Is this team for real? 1st in the MLB in batting average (.297), 3rd in on-base percentage (.366), 3rd in home runs (37) and 1st in runs (189), an amazing 28 runs ahead of the second place Los Angeles Dodgers.
Today's 13-1 stomping of the Los Angeles Angels was a great example of how the Jays season has gone so far. 15 hits, 13 runs and they chased Angels starter Anthony Ortega from the game after he pitched just one and one-third innings.
Every player had at least one hit, every player scored at least one run, five players had at least two hits, and only three players were held without an RBI. Vernon Wells and Lyle Overbay both had three run home runs, while Aaron Hill hit a two run shot, his team leading seventh of the season.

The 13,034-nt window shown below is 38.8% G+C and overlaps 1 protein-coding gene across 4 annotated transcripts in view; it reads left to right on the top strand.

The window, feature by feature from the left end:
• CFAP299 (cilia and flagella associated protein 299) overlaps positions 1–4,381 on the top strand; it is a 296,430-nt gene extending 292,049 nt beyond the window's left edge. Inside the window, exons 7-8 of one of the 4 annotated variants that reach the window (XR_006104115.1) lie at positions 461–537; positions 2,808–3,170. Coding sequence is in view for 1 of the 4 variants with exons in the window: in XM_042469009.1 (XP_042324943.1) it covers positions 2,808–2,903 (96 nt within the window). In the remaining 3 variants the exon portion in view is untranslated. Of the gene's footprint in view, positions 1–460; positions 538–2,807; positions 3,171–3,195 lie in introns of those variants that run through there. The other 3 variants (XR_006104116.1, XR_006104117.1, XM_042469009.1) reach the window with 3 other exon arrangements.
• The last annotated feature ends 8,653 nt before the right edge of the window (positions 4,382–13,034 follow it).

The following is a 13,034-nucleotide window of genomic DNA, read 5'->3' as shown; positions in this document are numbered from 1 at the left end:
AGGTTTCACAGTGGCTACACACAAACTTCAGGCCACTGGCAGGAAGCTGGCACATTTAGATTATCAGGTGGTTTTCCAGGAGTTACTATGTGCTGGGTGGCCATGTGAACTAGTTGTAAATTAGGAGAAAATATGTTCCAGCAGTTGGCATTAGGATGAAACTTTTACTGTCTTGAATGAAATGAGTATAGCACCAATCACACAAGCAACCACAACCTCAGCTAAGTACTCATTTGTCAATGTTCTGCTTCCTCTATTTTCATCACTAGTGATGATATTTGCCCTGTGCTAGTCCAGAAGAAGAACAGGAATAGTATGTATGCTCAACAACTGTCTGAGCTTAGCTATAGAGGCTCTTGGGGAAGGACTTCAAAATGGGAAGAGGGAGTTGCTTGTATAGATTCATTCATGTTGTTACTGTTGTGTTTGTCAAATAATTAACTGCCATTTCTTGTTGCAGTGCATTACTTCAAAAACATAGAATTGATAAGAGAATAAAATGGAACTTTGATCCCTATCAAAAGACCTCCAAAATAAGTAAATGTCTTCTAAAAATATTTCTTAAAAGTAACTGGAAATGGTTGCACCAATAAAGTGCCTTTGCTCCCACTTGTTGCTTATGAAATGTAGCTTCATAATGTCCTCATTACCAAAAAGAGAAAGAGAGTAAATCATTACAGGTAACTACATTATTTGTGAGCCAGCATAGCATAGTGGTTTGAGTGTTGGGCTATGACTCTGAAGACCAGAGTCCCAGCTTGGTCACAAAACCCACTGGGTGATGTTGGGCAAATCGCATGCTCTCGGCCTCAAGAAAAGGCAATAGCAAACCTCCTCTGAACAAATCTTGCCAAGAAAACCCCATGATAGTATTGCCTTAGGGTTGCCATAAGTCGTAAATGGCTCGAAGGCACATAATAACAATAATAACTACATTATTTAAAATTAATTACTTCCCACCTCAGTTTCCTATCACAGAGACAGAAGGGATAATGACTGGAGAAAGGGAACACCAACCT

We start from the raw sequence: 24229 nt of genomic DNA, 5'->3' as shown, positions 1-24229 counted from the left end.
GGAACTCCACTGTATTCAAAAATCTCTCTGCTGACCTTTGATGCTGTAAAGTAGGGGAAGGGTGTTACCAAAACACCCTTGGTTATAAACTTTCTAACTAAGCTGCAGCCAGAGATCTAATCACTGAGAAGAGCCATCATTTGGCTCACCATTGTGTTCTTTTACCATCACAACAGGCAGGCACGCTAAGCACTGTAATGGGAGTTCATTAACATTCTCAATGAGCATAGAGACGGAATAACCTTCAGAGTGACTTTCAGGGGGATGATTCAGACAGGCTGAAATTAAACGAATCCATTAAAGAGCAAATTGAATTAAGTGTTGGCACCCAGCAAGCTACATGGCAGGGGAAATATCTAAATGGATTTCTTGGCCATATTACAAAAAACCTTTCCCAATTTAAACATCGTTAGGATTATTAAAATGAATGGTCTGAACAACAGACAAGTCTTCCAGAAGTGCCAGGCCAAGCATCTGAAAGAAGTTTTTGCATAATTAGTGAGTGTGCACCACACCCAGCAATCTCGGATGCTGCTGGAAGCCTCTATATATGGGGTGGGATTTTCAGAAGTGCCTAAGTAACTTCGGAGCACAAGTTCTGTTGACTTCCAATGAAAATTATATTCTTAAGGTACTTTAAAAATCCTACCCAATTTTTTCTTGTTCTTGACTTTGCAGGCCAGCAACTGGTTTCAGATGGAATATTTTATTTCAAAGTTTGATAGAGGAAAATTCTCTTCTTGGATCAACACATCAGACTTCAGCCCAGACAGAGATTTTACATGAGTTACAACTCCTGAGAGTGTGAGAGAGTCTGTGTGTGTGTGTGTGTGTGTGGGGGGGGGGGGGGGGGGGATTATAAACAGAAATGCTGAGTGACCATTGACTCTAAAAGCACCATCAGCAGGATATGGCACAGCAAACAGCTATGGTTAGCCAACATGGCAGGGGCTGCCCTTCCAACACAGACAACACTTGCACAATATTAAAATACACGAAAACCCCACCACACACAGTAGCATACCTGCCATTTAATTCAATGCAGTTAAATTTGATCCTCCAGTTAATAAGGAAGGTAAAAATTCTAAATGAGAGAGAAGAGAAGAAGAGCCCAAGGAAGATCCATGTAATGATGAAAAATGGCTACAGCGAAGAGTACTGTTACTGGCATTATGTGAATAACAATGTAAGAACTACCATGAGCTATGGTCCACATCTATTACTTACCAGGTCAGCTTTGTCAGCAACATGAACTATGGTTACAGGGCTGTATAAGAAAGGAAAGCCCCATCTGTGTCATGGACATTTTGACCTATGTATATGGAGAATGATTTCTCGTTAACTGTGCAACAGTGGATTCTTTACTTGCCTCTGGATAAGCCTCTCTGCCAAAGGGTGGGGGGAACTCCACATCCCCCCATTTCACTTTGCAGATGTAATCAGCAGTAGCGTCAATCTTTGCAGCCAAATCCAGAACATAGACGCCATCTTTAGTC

Some say that this kind of tear can't continue, and there are probably right. But, who is to say that with this insanely good 20-10 start, that the Jays will miss the play-offs? Even if the Jays played the rest of the season at a .500 winning percentage, they would end the year with a respectable 86-76 record.
With the pitching we have coming back from injury in Ricky Romero, Casey Janssen, and potentially Jesse Litsch, things might get even better for the injury depleted Jays. A big reason the Jays pitching has held up is Roy Halladay, the team MVP and the franchise.
A lack of run support likely cost Halladay the Cy Young last year, but through seven starts this year, he is 6-1 and the Jays have scored 7.9 runs per game with him on the mound. The only thing standing between him and the Cy Young is Kansas City Royals pitcher Zach Greinke.
It was a disappointing game for the Angels, who had to use four relief pitchers and only managed to scratch out seven hits and one run on Halladay and Shawn Camp. Things turned really ugly when Justin Speier got very angry at the umpire and then started to yell at his own bench coach.
Up Next: Robert Ray (0-0) attempts to win the series for the Jays against young righty Jered Weaver (2-1).